Game Development Stack Exchange is a question and answer site for professional and independent game developers. Join them; it only takes a minute:

Sign up
Here's how it works:
  1. Anybody can ask a question
  2. Anybody can answer
  3. The best answers are voted up and rise to the top

Does anyone know of a C/C++ library (or has some source code) that can generate and output (by which I don't mean render) a tessellation of a general quadric, i.e. a 3d surface defined by the matrix equation

X'AX + B'X + c = 0

where X is a 3d point, A is a symmetric 3x3 matrix, B is a 3x1 vector and c is a scalar?

share|improve this question
A couple of questions that would be worth asking: what sort of uniformity or approximation properties do you want on your tesselation, and in particular do you want to specify a number of polys or a closeness-of-approximation? For the unbounded quadrics, do you want them clamped to a box, a sphere, or something else entirely? – Steven Stadnicki Sep 26 '11 at 19:33
Unbounded quadrics will be clamped to a box. I'd be happy with any method of tessellation, as long as the mesh coarseness can be varied with an input parameter. – user664303 Sep 27 '11 at 7:45

I don't think there's a quick, easy answer to this, although I wouldn't be shocked to find one somewhere in an old '80s SIGGRAPH article - that's where I'd suggest looking first, FWIW. The approach I would probably take to this:

  1. Identify what kind of quadric you have; the best way to do this should be to diagonalizing your matrix A and find its eigenvalues.
  2. Translate it to the 'canonical' version of that quadric - that is, eliminate all of the (eliminable) linear terms by setting e.g. x' = x-(B_x)/2.
  3. Use a standard parametrization of your quadric to create a generic tessellation; for instance, for the sphere this would be something like (cos u sin v, sin u sin v, cos v); for a one-sheeted hyperboloid it might be (cos u cosh v, sin u cosh v, sinh v); etc. Note that for an even better tessellation you'll want to use the eigenvalues you found in step 1 to control the relative spacing of your u/v coordinates here, to leave a more uniform final result after the squash/stretch of the first stage.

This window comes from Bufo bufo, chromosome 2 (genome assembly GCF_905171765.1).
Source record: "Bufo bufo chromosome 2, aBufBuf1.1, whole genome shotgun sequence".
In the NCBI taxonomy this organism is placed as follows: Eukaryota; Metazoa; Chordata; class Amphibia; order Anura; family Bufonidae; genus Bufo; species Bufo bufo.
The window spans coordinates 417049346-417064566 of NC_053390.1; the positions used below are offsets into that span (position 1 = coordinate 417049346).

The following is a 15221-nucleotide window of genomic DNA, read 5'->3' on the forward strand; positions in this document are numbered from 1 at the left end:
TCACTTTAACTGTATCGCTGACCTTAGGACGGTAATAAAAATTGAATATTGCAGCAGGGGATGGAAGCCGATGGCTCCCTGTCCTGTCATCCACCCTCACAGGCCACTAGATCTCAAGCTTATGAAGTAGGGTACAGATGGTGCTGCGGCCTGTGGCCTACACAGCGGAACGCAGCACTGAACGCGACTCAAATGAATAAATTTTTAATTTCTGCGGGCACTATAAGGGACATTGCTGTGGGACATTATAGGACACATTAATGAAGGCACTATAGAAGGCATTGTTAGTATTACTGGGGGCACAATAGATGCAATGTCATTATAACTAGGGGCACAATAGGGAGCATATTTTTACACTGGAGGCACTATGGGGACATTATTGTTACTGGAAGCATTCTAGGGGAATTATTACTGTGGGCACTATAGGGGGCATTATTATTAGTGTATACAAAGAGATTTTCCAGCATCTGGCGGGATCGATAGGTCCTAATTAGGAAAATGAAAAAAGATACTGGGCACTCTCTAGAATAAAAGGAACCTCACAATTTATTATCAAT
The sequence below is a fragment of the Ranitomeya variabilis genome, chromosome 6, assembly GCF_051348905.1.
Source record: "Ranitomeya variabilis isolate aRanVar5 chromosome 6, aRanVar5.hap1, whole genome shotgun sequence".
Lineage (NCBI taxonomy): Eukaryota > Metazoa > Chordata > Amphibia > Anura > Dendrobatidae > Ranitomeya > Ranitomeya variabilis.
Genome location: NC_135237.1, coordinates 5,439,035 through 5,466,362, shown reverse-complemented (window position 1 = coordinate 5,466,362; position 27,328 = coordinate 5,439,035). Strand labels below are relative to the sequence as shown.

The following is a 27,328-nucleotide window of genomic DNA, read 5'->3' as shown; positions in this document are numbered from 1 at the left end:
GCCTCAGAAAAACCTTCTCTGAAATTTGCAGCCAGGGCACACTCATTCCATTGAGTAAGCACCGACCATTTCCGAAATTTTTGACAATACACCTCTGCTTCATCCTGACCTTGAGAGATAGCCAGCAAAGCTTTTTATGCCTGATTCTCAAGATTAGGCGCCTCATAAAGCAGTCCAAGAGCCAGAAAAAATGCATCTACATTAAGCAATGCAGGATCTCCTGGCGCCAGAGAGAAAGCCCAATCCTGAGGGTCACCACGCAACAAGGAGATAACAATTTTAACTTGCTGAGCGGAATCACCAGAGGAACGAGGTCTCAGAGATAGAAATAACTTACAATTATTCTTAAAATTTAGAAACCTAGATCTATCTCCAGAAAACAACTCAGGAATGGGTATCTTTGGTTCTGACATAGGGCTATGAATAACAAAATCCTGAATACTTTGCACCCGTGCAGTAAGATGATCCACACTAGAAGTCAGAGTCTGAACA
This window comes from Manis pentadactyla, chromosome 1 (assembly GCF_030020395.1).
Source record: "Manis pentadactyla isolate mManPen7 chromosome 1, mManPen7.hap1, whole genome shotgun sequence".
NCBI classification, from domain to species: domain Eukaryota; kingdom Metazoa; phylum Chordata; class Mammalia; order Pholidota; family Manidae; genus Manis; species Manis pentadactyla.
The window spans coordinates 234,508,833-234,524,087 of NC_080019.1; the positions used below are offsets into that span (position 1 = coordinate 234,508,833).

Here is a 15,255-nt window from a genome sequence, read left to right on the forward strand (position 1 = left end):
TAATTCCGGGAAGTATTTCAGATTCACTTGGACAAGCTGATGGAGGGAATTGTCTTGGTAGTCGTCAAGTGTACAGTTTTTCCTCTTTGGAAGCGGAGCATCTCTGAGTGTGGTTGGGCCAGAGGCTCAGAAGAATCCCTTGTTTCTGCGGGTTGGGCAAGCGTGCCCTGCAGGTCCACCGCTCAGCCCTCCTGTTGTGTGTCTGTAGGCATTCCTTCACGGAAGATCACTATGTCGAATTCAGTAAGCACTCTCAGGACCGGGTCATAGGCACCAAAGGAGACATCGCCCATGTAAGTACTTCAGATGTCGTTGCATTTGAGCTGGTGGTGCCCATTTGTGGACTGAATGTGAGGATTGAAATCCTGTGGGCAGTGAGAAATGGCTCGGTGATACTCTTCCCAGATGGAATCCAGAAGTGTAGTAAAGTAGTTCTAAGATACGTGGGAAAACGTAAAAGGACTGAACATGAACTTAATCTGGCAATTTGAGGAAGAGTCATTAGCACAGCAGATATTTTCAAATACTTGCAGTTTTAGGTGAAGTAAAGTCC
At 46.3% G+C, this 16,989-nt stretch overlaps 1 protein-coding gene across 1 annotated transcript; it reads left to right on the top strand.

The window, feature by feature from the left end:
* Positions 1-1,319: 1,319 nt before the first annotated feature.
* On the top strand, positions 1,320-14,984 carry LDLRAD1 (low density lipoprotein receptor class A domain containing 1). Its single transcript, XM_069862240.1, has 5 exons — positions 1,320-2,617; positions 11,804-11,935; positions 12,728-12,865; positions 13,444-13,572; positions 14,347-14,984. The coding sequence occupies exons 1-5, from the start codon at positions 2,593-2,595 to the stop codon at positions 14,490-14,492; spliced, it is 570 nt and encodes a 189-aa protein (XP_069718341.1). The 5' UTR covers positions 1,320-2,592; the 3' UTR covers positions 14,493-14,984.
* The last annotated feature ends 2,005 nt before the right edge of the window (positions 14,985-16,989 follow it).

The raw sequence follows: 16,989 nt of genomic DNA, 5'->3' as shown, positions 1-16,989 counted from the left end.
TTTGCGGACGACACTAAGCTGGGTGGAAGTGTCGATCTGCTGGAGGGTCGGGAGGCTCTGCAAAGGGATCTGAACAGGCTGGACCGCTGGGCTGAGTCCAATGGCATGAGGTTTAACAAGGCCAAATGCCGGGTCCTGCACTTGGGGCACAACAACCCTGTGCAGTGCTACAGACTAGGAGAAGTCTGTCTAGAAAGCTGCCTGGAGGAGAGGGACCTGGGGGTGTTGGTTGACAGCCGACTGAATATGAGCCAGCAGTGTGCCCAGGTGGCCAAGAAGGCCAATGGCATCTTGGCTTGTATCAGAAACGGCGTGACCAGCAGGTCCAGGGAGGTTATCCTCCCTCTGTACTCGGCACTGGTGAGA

4. Translate this tessellation back by the inverse of the translation and diagonalizing transforms you had to use to get it into standard form.

In general this will work reasonably well; it's very possible that there will be corner cases for which it's pretty terrible, and if you care deeply about those then you'll really want to dig into the literature to make sure you do this right, but for 95% of what you'll likely need, this should do the trick.

share|improve this answer
up vote 1 down vote accepted

I found a relatively simple solution, though the tessellation isn't very pretty or efficient: The quadric defines a scalar value in 3-dimensional space, with the surface lying on the the 0 iso-contour. I therefore create a scalar volume using the quadric equation, and use the marching cubes algorithm to give me a tessellation of the 0 iso-contour.

share|improve this answer
This was quickest for me. If I cared about mesh complexity I could always run it through a mesh simplification tool. – user664303 Dec 1 '11 at 18:50

Your Answer


By posting your answer, you agree to the privacy policy and terms of service.

Not the answer you're looking for? Browse other questions tagged or ask your own question.